Dawn Palethorpe was a leading showjumper in Britain in the 50s and 60s and wrote a wonderful book, My Horses & I, which I read as a child and never, ever tired of. I'm not sure if she's still alive but I certainly hope that she is, because when it comes to horses, I owe a lot to her.
|28 Mar 1956: Women of the British Equestrian Team practice at Windsor for the Olympics in Stockholm. (l-r) Dawn Palethorpe, Mary Marshall, Pat Smythe and Susan Whitehead. Mandatory Credit: Allsport Hulton/Archive|
At the risk of sounding like Dawn Palethorpe, I rode four horses this morning for thirty minutes each. It was mostly trotting and cantering, and leg-yielding and bending, and most took a lot of leg (ie, it was hard work). None were mine. After I rode, I walked the dogs through the creek with the watercress beds and let them splash around for twenty minutes as a reward for waiting patiently in a stall (loose box) for two hours. I come to my desk now red-faced, sweaty, exhausted and exhilarated. I will eat a bowl of red lentil soup, I will shower and I will lock myself away in my hut for a few hours till the school run beckons, anon.
My friend is a trainer and has asked me for help with exercising. As my horse (Fred) is leased out, this creates a perfect situation Tuesday through Friday of each week. I get my exercise and L gets her horses ridden. The weekends are filled with customers who don't ride during the week, so I spend my Saturdays and Sundays at the barn watching my daughter's lessons or walking the dogs through the Little Tujunga Canyon taking pictures of oak trees and the subtle signs of fall in Los Angeles.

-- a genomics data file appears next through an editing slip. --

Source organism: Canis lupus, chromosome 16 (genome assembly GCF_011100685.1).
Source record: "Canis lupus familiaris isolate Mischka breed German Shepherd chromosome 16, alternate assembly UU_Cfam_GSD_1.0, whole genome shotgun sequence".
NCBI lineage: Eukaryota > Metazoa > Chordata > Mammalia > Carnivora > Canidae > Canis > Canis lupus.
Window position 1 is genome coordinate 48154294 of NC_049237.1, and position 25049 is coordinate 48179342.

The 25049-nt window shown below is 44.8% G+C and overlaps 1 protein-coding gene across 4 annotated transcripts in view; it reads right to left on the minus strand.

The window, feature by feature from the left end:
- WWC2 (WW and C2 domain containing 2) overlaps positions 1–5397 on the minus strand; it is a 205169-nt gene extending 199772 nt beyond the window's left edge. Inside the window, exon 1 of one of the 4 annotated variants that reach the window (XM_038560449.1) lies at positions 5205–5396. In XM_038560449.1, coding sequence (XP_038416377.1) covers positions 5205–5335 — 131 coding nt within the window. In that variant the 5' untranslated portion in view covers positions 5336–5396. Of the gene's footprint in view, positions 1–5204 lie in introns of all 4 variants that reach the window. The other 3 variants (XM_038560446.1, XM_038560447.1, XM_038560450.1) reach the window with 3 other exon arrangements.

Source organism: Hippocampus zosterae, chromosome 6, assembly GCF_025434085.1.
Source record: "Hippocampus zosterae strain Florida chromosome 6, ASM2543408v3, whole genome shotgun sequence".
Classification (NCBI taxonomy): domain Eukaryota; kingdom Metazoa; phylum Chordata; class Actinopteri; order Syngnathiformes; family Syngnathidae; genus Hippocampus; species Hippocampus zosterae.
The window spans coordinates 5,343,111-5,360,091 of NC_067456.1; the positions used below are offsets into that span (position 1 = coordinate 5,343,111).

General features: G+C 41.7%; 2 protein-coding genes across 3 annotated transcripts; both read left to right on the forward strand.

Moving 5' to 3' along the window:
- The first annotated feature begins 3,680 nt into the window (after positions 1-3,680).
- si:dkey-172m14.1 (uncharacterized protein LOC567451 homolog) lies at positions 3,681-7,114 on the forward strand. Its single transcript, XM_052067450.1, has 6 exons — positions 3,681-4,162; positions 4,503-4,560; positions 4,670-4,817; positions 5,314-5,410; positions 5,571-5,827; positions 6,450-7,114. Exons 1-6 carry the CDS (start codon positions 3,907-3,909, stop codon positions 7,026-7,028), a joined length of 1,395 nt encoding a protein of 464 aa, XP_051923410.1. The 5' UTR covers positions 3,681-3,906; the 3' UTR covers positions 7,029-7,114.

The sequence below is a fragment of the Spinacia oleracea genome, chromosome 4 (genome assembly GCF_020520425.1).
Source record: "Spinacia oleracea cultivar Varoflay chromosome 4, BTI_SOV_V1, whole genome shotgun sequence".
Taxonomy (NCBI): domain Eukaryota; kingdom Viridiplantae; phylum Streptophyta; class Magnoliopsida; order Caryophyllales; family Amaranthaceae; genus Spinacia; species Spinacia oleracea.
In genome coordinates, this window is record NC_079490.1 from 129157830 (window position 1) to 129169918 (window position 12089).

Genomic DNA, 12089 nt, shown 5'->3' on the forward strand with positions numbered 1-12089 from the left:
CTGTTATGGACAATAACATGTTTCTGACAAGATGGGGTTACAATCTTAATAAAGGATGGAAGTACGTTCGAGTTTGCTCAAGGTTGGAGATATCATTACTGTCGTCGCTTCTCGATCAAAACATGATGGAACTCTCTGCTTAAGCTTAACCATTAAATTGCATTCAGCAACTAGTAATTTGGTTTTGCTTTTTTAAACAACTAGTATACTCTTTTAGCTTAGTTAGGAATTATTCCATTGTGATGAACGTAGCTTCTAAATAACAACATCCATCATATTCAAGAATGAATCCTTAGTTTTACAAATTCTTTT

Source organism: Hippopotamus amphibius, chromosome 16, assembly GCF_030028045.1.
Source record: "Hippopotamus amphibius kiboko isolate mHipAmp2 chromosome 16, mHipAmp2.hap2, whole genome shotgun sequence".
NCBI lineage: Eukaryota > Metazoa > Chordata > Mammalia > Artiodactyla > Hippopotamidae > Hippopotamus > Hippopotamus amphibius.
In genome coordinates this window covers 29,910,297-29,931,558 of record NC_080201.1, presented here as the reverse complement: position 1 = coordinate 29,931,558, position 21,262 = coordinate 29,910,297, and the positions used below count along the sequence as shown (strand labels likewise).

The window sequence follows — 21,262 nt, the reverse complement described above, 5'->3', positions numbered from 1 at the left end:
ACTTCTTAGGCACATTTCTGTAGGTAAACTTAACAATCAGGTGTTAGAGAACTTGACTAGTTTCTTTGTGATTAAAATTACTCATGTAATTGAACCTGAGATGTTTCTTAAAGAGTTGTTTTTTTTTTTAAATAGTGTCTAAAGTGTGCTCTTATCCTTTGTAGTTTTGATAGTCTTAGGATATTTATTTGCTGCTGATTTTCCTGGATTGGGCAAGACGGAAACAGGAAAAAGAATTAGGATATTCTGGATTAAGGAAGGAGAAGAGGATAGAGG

It has not escaped me that I am extremely lucky to have such a situation. Riding other people's horses makes you a much better rider. Unlike the dynamic with your own horse, you're not connected to them emotionally and so there is far less likelihood of pushing each other's buttons or pissing each other off and so the whole experience is more workmanlike, more zenlike, and surprisingly rewarding.
Aidan, the black horse, for example, is in my humble opinion, depressed. His owner doesn't come out to see him much (she is lovely but as a rider, a little timid) and I spend most days wondering how to cheer him up. He is lugubrious, rather like Eeyore (although he used to be a very smart show jumper). Today, after our flatwork, I took him into the big ring and let him gallop as fast as he wanted on a nice, loose rein. I swear when we walked back to the barn, he was swishing his tail from side to side in happiness, his ears pricked forward, and an unusual brightness in his eye.
Tux, another black horse, who used to do very well in the Children's hunters and medals, has an injury and so tends to be a little sore and rickety coming out. I've discovered if I walk him around the property once before we start to work, he feels 100% better, and his tendency to spook almost disappears.